Writer's Guide to Government Information

Resources to inject real life detail into your fiction

Archive for the tag “Law Enforcement”

Nebraska State Police – Police Dogs

Nebraska State Police – Police Dogs – http://statepatrol.nebraska.gov/vnews/display.v/ART/5638ebb033051?in_archive=1

Representative questions that can be answered with this resource:

  • How long has Nebraska been using police dogs?
  • What are dual-purpose police dogs?
  • What sorts of tasks can police service dogs do?


This web page provides a nice overview of the types of jobs that police service dogs can accomplish along with a brief description of the selection and training process for dogs and their handlers. The selection of handlers includes a home visit because dogs live with their handlers when off duty. There is also a gallery of police dog photos. The Nebraska program appears to encourage public inquiry and contact information is provided at the bottom of the page.


Law enforcement K-9 dog bites: injuries, complications, and trends (1997)

Law enforcement K-9 dog bites: injuries, complications, and trends (1997)  – http://www.ncbi.nlm.nih.gov/pubmed/9140249

Representative questions that can be answered with this resource:

  • What’s the difference between “bite and hold” vs “find and bark”?
  • In Los Angeles, between 1988 and 1995, what percentage of police dog bite victims were black or Hispanic?
  • What sorts of injuries can one receive from a police dog?


Medline is a medical literature database operated by the National Library of Medicine. This particular item is a record for an article from the Annals of Emergency Medicine studying whether the Los Angeles Police Department’s shift from having their dogs “bite and hold” to “find and bark” reduced bite injuries on suspects. Although the full article is not freely available, the abstract is enough to give you information on K9 bites in a large city. It also documents that “find and bark” does seem to easier on suspects and dogs alike.

You’ll hear more about Medline and MedlinePlus, its layman oriented partner in Health Issues and Tragic Complications.

Uniform Crime Statistics (National)

Uniform Crime Statistics (National) – http://www.fbi.gov/stats-services/crimestats

Representative questions that can be answered with this resource:

  • Where can I find tables of murder by relationship?
  • How many arson cases were there in Pittsburgh in 2012?
  • How has the number of aggravated assaults in Alaska varied from 1960 through 2012?
  • How many police officers did Los Angeles have in 1990?


From the website:

Crime in the U.S. is the most comprehensive analysis of violent crime and property crime in the nation. The annual publication compiles volume and rate of crime offenses for the nation, the states, and many cities and counties. It also includes arrest, clearance, and law enforcement employee data.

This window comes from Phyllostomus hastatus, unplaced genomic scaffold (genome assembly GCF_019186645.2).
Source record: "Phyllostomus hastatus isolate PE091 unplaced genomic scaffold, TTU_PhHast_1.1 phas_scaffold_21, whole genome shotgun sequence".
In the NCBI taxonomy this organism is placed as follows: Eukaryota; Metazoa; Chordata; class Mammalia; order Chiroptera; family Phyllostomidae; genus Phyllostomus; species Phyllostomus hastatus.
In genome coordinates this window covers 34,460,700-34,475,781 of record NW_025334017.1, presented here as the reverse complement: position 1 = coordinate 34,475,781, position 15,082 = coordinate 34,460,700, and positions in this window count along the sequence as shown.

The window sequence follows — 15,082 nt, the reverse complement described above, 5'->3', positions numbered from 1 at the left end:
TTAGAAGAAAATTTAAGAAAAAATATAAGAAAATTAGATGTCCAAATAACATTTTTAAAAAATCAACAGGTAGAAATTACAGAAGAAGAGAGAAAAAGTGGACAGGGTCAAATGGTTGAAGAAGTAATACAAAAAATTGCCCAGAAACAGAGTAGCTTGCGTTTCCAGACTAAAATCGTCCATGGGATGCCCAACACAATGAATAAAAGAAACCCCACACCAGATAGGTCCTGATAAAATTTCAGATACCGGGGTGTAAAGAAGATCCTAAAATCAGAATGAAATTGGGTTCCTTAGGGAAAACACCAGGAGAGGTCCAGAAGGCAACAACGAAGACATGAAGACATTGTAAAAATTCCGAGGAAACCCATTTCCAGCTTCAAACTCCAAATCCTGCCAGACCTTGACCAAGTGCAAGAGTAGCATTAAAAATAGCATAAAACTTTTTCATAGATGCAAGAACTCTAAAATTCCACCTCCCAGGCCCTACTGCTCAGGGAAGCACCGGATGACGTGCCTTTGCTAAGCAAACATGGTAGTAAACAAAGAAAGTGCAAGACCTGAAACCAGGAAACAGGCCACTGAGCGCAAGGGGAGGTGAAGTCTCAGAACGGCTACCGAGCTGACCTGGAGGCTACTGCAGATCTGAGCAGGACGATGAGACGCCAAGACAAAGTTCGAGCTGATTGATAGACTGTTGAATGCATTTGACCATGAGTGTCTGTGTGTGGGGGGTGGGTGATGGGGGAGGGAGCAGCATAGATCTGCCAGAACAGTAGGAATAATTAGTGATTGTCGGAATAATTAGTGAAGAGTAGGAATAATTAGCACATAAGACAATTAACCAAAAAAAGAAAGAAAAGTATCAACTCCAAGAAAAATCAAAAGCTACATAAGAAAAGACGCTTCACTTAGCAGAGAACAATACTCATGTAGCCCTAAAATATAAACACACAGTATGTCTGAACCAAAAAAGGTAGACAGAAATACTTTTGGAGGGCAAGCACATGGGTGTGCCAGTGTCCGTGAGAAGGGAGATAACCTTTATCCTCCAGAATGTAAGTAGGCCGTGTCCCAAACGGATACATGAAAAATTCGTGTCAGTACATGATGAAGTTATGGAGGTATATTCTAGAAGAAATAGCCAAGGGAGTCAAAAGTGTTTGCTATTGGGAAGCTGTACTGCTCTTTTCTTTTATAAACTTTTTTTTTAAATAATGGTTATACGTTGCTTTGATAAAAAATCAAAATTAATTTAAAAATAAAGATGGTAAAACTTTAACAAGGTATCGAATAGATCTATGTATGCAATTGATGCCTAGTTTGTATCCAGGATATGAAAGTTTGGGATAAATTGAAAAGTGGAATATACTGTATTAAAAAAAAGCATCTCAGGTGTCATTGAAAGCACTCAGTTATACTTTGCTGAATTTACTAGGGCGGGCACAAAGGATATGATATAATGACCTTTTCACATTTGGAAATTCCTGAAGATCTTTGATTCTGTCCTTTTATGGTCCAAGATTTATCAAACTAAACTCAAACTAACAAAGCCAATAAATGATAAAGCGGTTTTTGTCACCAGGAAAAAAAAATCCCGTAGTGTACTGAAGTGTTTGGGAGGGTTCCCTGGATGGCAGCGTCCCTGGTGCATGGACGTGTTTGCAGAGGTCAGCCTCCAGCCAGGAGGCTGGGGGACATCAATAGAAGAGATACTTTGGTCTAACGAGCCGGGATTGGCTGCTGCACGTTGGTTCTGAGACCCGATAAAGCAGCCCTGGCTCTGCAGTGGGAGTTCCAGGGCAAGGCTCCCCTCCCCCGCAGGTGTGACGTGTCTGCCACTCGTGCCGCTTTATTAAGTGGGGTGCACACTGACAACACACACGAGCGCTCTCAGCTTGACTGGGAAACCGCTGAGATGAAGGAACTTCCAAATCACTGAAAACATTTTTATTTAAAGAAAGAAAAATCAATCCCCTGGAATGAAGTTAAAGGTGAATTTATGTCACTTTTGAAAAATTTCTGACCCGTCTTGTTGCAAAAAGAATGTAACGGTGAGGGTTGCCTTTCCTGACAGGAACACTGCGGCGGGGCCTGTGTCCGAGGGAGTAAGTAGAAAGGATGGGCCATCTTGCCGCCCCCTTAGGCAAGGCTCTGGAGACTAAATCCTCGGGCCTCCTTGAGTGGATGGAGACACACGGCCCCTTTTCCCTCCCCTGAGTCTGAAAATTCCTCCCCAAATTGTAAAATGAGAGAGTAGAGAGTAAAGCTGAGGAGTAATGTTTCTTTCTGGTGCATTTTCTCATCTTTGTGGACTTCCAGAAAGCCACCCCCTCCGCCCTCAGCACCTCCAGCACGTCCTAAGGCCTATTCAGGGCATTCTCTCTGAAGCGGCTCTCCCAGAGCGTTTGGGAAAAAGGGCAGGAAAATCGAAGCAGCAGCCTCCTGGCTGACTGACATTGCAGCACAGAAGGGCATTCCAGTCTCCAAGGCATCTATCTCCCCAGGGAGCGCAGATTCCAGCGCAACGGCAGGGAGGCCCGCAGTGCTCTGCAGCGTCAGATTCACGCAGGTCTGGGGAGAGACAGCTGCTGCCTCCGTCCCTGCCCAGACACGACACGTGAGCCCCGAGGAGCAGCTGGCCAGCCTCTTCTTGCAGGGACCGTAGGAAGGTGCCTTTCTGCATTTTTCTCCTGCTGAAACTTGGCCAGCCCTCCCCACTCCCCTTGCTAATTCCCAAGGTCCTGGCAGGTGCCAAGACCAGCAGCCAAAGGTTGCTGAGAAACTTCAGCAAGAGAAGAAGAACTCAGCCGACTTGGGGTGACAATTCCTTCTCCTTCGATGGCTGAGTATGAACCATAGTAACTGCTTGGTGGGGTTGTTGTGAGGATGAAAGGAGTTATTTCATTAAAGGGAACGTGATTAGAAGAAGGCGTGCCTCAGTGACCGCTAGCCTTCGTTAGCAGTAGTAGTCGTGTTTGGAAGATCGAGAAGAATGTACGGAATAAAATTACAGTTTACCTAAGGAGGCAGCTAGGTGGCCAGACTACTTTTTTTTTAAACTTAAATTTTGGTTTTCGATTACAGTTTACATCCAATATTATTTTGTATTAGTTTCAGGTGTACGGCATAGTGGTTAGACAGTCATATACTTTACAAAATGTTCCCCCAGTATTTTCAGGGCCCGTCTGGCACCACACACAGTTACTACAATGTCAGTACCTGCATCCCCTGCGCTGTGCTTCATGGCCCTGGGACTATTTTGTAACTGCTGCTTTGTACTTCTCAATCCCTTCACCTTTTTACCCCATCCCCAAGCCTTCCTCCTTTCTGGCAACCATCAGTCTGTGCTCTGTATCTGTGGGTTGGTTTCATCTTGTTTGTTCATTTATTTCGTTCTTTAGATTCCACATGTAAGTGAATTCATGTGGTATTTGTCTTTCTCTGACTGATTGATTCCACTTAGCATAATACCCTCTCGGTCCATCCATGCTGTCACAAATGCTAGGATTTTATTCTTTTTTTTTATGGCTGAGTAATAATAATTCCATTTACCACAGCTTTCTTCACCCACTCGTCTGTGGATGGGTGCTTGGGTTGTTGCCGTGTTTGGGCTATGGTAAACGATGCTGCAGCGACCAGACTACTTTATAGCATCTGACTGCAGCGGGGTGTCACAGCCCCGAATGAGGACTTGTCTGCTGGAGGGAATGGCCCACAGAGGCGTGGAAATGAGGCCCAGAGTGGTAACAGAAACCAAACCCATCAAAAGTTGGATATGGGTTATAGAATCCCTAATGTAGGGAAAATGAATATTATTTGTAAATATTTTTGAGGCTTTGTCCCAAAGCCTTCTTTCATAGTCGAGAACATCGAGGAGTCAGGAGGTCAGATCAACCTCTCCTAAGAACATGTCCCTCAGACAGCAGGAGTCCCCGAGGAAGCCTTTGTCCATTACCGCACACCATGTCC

This set of reports can be helpful in establishing the level of crime in the local of your story.

Alaska State Troopers Daily Dispatch

Alaska State Troopers Daily Dispatch

Representative questions that can be answered with this resource:

  • What does a typical day of crime look like in Alaska?
  • What are some true stories of Alaska search and rescue?
  • Where can I find some brief accounts of female perpetrated domestic violence?


This site looks deceptively boring. It’s just a list of dates. But click on any date and you’ll see a set of short reports organized by region. There are shootings, domestic violence, car thefts and more. All are described in a Joe Friday, “Just the Facts” fashion along with a disclaimer that people named in the dispatches are innocent until proven guilty. Perusing a month’s worth of these dispatches will give you an idea of what sorts of Alaskan crimes are prevalent where.

The Dispatch also includes search and rescue efforts. Searching on (rescue inurl:dps.state.ak.us/PIO/dispatch/) brought up about  189 results as of this writing. Rescues included two hypothermic teens on 12/23/2013 and an 8/6/2012 rescue of rafters in the wilderness in difficult terrain.

Search Tips/Story Ideas:

Writers and other interested parties can tease out particular types of incidents using Google or another search engine that supports the “inurl” operator. The form of the search is:

[word or phrase] inurl:dps.state.ak.us/PIO/dispatch/

For example, searching on (shooting inurl:dps.state.ak.us/PIO/dispatch) brought up 181 results, including a 6/14/2013 incident where someone was shot in the leg while riding in the back of a pickup truck.

This site could be very helpful with giving police characters things to do, criminal characters a back story, or deciding what sorts of crime to burden an Alaskan or rural town with.

Most states have an equivalent of the Alaska State Troopers and many of them produce similar reports. Try searching [your state here] police or troopers in your favorite search engine. Then looks for a press or public affairs page.

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